I’ve gotta be honest. One reason we started this website about traveling with kids is because neither of us is doing it as much as we’d like to. We’re pretty firmly established here in our neighborhoods, the kids are doing sports and theater and swim team and, by the way, it’s kind of expensive to travel with 4 or 5 people. So we save up for our trips a couple of times a year and we do our best to foster a love of learning and languages and travel in our kids while we’re at home.
I’ll tell you a little bit about how we do it, and I’d love to hear from you about how you do it, wherever you are.
We’re pretty lucky in this area, because being the center of U.S. government means that DC is home to embassies and foreign missions galore. And these folks just love to show off their culture with exhibits, film festivals, wine tastings and visiting artists. This year we’ve learned to play angklung at the Indonesian Embassy (even setting a world record for largest angklung ensemble at the Washington Monument!), we saw a movie at the Italian Embassy, Vero acted in a play at the Alliance Française, Paige played in the Fête de la Musique at the French Embassy as part of an afro-Brazilian samba-reggae percussion band.
We are also active hosts for couchsurfing families. There’s a group on CouchSurfing that is just for families, and we’ve found it a great way to get to know people around the world. When we were finally able to host an Australian woman and her daughter this year, they seemed like old friends from the time we met. We toured the city with them, they made us scones, and showed us pictures of kookaburras and kangaroos near their home. If I could point to one thing that has really made my kids interested in traveling, it was this experience. They can’t wait to get to Australia now!
Vero is bilingual (French/English), and her parents were both translators, and Paige started college as a linguistics major, so we definitely have a love for languages. We were amazed to find that our local public school system has quite a few options for language learning. We both put our children in a partial Spanish-immersion school, where the kids learn math and science in Spanish, and all the other subjects in English. It was a little rough at first, but soon the kids were correcting our pronunciation of their homework assignments. And even though they may not be fluent yet, it still gives them a great head start when they start language classes in high school. And it gave Vero’s son a jump on learning French when he went to visit relatives in Belgium this year.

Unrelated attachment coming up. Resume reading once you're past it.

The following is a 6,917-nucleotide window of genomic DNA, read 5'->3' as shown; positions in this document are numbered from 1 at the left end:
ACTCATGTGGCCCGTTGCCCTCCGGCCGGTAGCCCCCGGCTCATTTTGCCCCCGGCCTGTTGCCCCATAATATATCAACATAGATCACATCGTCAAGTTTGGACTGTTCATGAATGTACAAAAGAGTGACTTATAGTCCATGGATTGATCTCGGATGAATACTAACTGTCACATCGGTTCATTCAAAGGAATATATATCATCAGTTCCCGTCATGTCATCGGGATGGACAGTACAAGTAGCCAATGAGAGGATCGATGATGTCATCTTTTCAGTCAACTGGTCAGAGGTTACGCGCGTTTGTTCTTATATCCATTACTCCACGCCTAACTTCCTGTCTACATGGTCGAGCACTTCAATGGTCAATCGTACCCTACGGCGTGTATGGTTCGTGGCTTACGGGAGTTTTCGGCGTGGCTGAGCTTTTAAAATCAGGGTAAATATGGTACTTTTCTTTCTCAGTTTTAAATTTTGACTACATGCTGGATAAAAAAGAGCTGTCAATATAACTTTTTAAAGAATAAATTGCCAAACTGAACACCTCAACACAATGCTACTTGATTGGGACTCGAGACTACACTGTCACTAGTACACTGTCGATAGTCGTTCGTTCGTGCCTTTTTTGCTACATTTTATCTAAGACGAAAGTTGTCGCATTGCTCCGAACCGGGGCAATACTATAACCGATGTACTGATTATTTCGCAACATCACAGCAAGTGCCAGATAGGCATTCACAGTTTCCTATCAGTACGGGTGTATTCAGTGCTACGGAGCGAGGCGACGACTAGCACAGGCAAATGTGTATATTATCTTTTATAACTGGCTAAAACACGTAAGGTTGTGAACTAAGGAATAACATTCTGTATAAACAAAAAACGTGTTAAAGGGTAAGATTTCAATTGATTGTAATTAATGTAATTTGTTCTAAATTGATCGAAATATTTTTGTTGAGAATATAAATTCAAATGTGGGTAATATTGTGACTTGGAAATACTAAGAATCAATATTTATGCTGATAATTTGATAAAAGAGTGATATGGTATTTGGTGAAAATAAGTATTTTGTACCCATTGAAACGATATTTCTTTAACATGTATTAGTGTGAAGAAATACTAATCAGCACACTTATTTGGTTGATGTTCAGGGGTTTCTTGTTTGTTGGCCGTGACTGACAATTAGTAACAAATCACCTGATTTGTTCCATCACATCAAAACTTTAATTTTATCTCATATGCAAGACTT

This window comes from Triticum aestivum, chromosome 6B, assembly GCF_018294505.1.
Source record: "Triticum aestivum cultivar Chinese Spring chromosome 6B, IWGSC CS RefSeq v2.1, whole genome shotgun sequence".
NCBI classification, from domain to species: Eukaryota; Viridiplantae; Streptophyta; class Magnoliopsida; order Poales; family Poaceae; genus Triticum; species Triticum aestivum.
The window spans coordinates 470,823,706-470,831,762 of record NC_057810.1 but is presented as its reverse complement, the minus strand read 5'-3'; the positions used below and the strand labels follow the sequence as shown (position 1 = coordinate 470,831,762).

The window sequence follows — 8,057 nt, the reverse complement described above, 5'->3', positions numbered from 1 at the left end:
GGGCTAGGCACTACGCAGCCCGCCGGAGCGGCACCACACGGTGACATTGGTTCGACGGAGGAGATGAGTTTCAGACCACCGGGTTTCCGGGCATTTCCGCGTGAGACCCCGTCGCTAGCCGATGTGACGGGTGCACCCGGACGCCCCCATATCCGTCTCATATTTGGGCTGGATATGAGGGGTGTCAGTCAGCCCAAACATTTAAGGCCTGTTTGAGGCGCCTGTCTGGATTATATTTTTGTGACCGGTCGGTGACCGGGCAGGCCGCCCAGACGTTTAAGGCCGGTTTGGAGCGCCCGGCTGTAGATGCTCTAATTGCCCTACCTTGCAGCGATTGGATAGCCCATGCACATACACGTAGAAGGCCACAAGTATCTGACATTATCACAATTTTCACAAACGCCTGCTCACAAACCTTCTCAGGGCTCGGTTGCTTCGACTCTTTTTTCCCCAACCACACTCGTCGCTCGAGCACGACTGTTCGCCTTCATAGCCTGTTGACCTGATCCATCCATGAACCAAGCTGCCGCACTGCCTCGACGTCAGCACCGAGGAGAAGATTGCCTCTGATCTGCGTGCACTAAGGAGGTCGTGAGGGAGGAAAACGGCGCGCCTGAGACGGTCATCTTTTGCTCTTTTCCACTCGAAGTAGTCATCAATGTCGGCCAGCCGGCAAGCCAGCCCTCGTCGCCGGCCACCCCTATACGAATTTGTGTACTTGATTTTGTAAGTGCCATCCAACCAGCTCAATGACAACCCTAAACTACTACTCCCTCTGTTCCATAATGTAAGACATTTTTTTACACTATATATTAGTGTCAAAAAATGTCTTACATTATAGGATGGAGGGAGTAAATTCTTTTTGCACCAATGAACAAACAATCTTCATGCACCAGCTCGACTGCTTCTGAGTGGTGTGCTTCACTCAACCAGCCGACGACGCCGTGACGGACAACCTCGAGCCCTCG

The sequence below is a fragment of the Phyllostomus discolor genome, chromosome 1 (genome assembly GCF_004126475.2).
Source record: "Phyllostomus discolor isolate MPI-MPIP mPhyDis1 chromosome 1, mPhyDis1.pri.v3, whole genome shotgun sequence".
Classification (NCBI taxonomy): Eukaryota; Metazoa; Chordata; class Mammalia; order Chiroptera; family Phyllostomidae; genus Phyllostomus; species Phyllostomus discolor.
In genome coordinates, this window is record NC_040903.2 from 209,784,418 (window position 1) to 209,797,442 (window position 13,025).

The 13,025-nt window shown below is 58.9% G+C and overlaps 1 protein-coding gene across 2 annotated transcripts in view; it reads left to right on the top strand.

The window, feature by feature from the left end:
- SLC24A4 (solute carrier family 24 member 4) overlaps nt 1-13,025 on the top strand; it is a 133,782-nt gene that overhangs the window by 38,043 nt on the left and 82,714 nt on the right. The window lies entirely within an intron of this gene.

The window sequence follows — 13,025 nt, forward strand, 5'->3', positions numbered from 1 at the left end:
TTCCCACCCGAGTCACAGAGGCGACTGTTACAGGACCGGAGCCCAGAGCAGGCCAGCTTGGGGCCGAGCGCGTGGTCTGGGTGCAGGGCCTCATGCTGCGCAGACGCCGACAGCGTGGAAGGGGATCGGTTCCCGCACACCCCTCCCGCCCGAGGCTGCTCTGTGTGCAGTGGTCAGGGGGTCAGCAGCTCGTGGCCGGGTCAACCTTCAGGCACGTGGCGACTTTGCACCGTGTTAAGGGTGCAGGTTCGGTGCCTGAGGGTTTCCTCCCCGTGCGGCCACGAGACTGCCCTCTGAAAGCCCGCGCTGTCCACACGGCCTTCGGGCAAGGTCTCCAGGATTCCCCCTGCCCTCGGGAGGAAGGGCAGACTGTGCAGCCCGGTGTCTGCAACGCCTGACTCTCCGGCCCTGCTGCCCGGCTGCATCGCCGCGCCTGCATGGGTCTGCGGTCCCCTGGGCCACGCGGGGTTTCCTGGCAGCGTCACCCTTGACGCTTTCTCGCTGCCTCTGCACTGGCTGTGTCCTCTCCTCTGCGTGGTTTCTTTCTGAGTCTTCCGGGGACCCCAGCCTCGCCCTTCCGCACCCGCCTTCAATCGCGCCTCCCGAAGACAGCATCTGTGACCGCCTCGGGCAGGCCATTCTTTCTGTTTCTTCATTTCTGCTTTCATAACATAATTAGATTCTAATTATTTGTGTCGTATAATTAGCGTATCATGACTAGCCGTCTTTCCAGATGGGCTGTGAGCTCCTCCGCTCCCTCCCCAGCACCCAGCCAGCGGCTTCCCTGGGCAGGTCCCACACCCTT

Even if your local school system doesn’t offer this, you might be surprised what is available all around you. We found that the National Gallery of Art in Washington offers many tours in other languages. There’s a local Spanish-language theater where they often present plays for children in English and Spanish.
We can get cable channels in Spanish and quite a few other languages for just a few more dollars per month. The Simpsons en español? Si! MHz Networks, based outside of Washington, offers international programming, including English-language newscasts from around the world, and for adults, a great international mystery series. If your public television station or cable provider doesn’t show it, you can access their programming online as well. Eurochannel, available on Dish Network, provides European programming with English subtitles. Music, travel, and dramatic series make up the schedule.
I will be willing to bet that there are few places in the U.S. where you are out of range of a Spanish-language radio station. Many have chatty hosts at least part of the day, and it can be fun to listen with your little language-learners to try to pick out a few words here and there. Vero and her family try to count the number of times they hear the words “corazon” or “amor” in a song.
These are a few of the things we do when we’re stuck at home to try to foster a love of learning and travel as we’re raising global kids. How about you?